A Surprising Number of Men Struggle With Body Image Issues, Especially During Sex

A Surprising Number of Men Struggle With Body Image Issues, Especially During Sex

By now, it's no secret that body image issues are not limited to one gender. While it's often thought of as a woman's struggle, plenty of men have popped up in recent years to say, "Hello, I too feel societal pressure to look fit and slim."

Well, there are some new numbers to back it up. Researchers at Chapman University have determined that up to 40% of men are dissatisfied with their appearance and/or weight and/or musculature and/or all of the above.

Furthermore, many of them reported often feeling #TooFatToFuck.

A press release from Chapman University describes the 116,356-participant study as "the largest examination of body image to date" and quotes lead researcher David Frederick as saying that "the majority of men [in the study] felt that they were judged based on their appearance and reported that they compared their appearance to that of others at social events."

So how is this affecting their actual lives? Well, it's screwing things up in the bedroom. Many participants reported either hiding certain parts of their bodies during sex, or just avoiding sex altogether due to their bodily insecurities.

"Among heterosexual men, 20 percent of normal weight men reported hiding an aspect of their body during sex, most often their stomach, and this was also true for 29 percent of the obese men," the release says. That's a lot of dudes Winnie the Pooh-ing during intercourse.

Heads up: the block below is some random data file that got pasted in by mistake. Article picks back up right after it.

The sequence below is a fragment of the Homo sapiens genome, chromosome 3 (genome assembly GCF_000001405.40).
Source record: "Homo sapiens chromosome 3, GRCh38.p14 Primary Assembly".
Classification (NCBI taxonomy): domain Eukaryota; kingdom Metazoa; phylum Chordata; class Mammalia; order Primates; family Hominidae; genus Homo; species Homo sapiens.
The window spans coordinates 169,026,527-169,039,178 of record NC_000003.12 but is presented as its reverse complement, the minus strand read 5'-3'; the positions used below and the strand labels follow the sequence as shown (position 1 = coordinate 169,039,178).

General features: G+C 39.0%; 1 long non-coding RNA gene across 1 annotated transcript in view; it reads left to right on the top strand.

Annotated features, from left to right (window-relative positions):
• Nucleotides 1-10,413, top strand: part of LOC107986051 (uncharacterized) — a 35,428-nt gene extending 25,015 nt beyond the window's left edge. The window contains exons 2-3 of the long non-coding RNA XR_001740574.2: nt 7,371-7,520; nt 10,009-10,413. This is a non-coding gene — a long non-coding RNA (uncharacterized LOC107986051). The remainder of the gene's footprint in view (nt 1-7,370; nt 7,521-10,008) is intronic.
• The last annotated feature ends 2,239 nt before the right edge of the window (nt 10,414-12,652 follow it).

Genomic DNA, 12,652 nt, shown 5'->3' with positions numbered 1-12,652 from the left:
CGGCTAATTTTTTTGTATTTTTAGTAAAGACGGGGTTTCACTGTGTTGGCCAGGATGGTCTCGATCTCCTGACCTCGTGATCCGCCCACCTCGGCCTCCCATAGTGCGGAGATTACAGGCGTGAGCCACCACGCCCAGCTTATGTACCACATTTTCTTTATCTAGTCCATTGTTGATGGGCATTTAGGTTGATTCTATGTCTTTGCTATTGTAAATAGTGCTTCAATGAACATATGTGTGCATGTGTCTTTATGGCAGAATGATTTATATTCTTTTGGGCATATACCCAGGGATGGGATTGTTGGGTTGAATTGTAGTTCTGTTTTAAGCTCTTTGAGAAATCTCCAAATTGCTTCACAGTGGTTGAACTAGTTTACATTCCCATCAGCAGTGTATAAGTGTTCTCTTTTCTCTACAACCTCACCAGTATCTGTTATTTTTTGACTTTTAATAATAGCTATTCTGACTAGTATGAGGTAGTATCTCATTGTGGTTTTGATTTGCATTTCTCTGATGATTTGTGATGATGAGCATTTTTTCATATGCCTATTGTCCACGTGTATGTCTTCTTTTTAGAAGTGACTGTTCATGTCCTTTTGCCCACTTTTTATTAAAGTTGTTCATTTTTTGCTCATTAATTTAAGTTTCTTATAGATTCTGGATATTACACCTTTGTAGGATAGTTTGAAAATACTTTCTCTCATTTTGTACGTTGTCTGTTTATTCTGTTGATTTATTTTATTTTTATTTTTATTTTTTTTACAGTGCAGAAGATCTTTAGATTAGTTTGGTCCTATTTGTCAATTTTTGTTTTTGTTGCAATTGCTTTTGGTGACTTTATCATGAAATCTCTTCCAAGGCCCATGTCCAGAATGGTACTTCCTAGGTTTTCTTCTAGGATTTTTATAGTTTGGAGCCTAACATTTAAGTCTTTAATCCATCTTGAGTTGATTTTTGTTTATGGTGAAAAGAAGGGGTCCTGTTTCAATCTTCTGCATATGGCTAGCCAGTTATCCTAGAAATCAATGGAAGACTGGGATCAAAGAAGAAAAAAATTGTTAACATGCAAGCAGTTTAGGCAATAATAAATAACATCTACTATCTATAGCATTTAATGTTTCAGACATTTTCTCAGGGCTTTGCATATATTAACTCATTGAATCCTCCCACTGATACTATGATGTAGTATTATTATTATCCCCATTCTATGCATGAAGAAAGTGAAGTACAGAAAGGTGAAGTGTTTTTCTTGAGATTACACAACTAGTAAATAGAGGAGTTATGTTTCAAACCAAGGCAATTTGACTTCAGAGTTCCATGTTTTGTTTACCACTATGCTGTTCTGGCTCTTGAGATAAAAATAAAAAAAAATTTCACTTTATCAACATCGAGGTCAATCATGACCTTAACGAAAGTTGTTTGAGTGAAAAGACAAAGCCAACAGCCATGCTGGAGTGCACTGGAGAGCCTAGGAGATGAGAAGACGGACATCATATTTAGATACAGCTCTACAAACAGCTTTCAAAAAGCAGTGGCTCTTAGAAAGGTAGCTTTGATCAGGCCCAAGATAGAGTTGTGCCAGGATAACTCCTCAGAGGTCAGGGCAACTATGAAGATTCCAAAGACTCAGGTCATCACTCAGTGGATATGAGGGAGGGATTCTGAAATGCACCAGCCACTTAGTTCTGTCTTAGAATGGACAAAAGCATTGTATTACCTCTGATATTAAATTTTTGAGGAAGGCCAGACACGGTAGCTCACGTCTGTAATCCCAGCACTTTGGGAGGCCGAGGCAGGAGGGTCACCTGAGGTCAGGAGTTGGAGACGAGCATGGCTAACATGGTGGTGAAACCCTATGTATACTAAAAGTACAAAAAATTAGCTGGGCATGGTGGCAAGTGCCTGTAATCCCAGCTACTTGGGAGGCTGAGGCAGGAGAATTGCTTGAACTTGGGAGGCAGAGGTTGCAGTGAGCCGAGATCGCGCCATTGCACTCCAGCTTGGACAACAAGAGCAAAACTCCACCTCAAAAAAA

The study also found that gay men feel slightly more pressure to be hot than straight men, which is not at all surprising when you consider the gay community's much-discussed preoccupation with toned physiques.

"Only 5 percent of normal weight heterosexual men had avoided having sex at least once in the past month because of how they feel about their bodies compared to 10 percent of obese men," the researchers found. "Among gay men, the rates were much higher, with 20 percent normal weight gay men avoiding sex and 32 percent of obese gay men avoiding sex."

These results are clearly an indicator that even though society has handed women a shit deal in many ways — what with innumerable years of objectifying them for their bodies and encouraging them to adhere to unrealistic beauty standards — men don't exactly have it easy. 

Things like last year's "dad bod" phenomenon do suggest that the definition of male body beauty is a tad more forgiving than that of women. But let's be honest: Dad bods are only considered hot if the fat is distributed in exactly the right places and exactly the right amounts. Overall, these numbers indicate men are indeed under quite a bit of pressure to have a body that's deemed fuckable. 

But here's to hoping that shedding more light on this unfortunate phenomenon will allow people of all sexes and orientations to just let go, let flow and love their bodies, y'know?

h/t Glamour